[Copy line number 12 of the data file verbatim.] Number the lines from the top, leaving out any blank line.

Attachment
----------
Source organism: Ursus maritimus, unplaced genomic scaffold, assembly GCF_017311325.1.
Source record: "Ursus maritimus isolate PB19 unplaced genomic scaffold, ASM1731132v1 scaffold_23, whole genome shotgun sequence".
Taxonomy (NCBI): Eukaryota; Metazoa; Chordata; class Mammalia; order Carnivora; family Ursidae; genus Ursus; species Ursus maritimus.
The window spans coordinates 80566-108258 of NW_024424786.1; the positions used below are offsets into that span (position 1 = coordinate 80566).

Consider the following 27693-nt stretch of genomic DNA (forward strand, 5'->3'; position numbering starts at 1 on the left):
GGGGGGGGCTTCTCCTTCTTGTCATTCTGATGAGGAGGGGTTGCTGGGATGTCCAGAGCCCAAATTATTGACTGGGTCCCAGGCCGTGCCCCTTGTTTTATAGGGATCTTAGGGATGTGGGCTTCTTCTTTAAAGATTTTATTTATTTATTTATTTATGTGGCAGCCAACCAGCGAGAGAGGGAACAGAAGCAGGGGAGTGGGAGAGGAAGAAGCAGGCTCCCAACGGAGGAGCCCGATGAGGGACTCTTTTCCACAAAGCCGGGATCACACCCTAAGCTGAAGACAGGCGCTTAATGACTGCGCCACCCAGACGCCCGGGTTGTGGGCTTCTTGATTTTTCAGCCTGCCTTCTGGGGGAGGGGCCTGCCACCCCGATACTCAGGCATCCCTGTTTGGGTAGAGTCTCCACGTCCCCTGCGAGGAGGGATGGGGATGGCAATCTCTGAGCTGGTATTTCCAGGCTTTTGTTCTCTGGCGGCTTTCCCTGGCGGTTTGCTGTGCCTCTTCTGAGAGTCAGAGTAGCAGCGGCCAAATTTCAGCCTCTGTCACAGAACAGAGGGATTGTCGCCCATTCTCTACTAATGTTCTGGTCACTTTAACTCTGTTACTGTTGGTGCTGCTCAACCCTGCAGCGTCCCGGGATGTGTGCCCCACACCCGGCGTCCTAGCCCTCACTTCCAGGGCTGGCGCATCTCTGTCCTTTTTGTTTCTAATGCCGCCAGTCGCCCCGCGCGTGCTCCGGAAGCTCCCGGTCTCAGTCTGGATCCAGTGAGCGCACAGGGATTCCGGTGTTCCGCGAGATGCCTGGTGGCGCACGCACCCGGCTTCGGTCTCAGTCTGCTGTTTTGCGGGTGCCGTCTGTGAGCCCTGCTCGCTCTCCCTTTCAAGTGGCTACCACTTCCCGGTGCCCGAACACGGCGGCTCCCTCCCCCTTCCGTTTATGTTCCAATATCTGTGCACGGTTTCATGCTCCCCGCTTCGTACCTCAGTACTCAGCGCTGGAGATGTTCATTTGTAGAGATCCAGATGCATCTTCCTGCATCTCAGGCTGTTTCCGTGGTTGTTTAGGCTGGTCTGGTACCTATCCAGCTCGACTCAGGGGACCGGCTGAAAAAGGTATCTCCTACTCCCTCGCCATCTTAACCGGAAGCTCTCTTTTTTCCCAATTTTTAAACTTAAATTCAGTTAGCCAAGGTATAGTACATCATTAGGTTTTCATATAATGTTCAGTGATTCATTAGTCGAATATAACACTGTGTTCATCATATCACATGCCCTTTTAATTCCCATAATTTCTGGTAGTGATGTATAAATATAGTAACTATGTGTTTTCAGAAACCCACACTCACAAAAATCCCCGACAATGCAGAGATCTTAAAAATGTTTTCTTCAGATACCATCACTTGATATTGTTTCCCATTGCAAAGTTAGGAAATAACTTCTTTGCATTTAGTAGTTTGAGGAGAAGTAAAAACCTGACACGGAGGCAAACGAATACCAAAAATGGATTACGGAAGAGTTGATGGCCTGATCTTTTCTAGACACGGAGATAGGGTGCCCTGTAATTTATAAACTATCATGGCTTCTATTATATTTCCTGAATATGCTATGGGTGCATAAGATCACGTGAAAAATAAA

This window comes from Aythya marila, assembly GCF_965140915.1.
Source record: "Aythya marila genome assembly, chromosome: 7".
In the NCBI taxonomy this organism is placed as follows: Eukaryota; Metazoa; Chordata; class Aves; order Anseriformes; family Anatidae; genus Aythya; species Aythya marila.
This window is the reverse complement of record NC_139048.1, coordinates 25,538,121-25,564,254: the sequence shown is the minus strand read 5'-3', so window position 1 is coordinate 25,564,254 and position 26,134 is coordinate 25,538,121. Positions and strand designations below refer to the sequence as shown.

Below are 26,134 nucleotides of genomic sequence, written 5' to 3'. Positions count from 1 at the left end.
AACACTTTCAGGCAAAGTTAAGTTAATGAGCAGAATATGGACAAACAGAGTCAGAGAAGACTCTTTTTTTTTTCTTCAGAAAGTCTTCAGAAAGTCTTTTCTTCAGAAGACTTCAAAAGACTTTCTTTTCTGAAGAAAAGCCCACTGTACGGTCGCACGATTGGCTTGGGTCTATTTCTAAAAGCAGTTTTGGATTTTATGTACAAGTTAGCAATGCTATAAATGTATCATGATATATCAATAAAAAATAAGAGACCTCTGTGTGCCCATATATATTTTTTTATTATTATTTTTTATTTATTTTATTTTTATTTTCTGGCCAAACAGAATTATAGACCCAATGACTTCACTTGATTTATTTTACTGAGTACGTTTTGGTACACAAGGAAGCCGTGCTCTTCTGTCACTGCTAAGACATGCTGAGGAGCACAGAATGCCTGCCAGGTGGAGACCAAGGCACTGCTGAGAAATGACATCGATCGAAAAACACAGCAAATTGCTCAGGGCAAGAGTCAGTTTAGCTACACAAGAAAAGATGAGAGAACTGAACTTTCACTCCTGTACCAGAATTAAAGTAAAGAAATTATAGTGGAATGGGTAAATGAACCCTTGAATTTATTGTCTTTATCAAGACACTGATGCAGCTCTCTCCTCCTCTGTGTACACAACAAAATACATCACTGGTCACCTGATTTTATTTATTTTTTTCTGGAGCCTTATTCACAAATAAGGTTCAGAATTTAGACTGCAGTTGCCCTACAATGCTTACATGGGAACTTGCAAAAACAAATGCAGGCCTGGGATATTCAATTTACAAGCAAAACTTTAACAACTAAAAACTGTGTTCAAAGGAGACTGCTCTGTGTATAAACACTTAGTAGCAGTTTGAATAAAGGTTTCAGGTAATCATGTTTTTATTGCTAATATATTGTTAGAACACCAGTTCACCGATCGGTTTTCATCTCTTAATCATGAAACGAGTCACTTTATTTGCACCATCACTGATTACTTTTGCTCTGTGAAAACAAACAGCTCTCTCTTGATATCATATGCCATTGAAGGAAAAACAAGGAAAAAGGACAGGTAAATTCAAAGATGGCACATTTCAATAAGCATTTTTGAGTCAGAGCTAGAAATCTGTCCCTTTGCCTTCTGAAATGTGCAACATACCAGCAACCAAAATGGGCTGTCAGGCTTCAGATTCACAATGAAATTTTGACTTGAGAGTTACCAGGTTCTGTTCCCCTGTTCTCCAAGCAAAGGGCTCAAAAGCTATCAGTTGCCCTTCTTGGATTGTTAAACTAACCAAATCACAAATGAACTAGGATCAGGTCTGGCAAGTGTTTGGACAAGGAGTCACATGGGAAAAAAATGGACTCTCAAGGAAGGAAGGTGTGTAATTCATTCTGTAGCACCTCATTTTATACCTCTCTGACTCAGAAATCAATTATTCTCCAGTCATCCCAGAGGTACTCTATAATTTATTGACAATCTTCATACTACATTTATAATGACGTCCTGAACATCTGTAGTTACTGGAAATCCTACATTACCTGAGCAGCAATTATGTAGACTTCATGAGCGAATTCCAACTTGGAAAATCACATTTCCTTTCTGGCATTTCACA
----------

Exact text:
AACACTTTCAGGCAAAGTTAAGTTAATGAGCAGAATATGGACAAACAGAGTCAGAGAAGACTCTTTTTTTTTTCTTCAGAAAGTCTTCAGAAAGTCTTTTCTTCAGAAGACTTCAAAAGACTTTCTTTTCTGAAGAAAAGCCCACTGTACGGTCGCACGATTGGCTTGGGTCTATTTCTAAAAGCAGTTTTGGATTTTATGTACAAGTTAGCAATGCTATAAATGTATCATGATATATCAATAAAAAATAAGAGACCTCTGTGTGCCCATATATATTTTTTTATTATTATTTTTTATTTATTTTATTTTTATTTTCTGGCCAAACAGAATTATAGACCCAATGACTTCACTTGATTTATTTTACTGAGTACGTTTTGGTACACAAGGAAGCCGTGCTCTTCTGTCACTGCTAAGACATGCTGAGGAGCACAGAATGCCTGCCAGGTGGAGACCAAGGCACTGCTGAGAAATGACATCGATCGAAAAACACAGCAAATTGCTCAGGGCAAGAGTCAGTTTAGCTACACAAGAAAAGATGAGAGAACTGAACTTTCACTCCTGTACCAGAATTAAAGTAAAGAAATTATAGTGGAATGGGTAAATGAACCCTTGAATTTATTGTCTTTATCAAGACACTGATGCAGCTCTCTCCTCCTCTGTGTACACAACAAAATACATCACTGGTCACCTGATTTTATTTATTTTTTTCTGGAGCCTTATTCACAAATAAGGTTCAGAATTTAGACTGCAGTTGCCCTACAATGCTTACATGGGAACTTGCAAAAACAAATGCAGGCCTGGGATATTCAATTTACAAGCAAAACTTTAACAACTAAAAACTGTGTTCAAAGGAGACTGCTCTGTGTATAAACACTTAGTAGCAGTTTGAATAAAGGTTTCAGGTAATCATGTTTTTATTGCTAATATATTGTTAGAACACCAGTTCACCGATCGGTTTTCATCTCTTAATCATGAAACGAGTCACTTTATTTGCACCATCACTGATTACTTTTGCTCTGTGAAAACAAACAGCTCTCTCTTGATATCATATGCCATTGAAGGAAAAACAAGGAAAAAGGACAGGTAAATTCAAAGATGGCACATTTCAATAAGCATTTTTGAGTCAGAGCTAGAAATCTGTCCCTTTGCCTTCTGAAATGTGCAACATACCAGCAACCAAAATGGGCTGTCAGGCTTCAGATTCACAATGAAATTTTGACTTGAGAGTTACCAGGTTCTGTTCCCCTGTTCTCCAAGCAAAGGGCTCAAAAGCTATCAGTTGCCCTTCTTGGATTGTTAAACTAACCAAATCACAAATGAACTAGGATCAGGTCTGGCAAGTGTTTGGACAAGGAGTCACATGGGAAAAAAATGGACTCTCAAGGAAGGAAGGTGTGTAATTCATTCTGTAGCACCTCATTTTATACCTCTCTGACTCAGAAATCAATTATTCTCCAGTCATCCCAGAGGTACTCTATAATTTATTGACAATCTTCATACTACATTTATAATGACGTCCTGAACATCTGTAGTTACTGGAAATCCTACATTACCTGAGCAGCAATTATGTAGACTTCATGAGCGAATTCCAACTTGGAAAATCACATTTCCTTTCTGGCATTTCACA